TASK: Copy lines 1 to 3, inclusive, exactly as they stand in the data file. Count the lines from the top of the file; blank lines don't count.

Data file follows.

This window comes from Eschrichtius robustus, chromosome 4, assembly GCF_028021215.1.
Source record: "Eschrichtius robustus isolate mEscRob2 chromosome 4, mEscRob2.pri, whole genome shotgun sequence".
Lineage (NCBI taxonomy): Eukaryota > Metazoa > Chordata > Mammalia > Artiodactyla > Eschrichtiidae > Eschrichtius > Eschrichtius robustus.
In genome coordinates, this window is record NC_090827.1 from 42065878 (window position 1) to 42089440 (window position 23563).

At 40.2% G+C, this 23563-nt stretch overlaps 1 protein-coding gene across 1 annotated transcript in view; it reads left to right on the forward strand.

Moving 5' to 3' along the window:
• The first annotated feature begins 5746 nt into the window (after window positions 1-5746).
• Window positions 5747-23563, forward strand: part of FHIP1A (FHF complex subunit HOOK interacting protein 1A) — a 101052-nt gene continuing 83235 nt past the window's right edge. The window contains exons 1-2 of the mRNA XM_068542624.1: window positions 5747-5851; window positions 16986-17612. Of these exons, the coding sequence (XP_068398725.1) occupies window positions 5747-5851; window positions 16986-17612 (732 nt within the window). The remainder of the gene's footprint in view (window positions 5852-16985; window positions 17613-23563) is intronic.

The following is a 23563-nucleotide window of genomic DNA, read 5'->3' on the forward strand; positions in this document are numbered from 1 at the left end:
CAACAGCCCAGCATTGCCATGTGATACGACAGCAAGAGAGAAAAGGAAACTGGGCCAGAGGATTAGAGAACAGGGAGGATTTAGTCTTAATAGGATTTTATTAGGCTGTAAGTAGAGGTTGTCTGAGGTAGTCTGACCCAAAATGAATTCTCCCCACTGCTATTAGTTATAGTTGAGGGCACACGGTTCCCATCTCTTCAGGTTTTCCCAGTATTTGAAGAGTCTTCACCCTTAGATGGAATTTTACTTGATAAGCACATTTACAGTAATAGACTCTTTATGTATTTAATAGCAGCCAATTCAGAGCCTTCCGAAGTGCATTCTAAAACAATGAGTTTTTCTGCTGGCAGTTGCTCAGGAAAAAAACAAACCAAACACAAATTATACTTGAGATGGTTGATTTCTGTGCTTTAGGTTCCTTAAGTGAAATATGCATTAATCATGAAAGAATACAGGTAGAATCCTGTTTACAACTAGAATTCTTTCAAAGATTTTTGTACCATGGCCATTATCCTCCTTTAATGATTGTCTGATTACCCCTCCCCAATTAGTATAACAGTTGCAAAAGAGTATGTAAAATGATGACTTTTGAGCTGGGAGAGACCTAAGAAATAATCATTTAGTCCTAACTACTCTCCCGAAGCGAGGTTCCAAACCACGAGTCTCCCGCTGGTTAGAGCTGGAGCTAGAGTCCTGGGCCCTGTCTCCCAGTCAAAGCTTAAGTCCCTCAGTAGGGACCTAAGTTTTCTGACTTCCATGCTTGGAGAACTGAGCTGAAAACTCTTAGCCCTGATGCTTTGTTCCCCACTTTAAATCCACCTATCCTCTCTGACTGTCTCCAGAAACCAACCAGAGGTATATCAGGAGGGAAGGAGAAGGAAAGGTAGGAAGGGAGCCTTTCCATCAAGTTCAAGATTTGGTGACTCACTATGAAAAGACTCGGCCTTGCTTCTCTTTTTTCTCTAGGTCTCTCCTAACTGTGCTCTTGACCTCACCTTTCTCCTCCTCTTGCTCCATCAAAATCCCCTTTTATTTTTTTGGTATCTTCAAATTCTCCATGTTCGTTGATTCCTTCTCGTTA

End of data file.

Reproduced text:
This window comes from Eschrichtius robustus, chromosome 4, assembly GCF_028021215.1.
Source record: "Eschrichtius robustus isolate mEscRob2 chromosome 4, mEscRob2.pri, whole genome shotgun sequence".
Lineage (NCBI taxonomy): Eukaryota > Metazoa > Chordata > Mammalia > Artiodactyla > Eschrichtiidae > Eschrichtius > Eschrichtius robustus.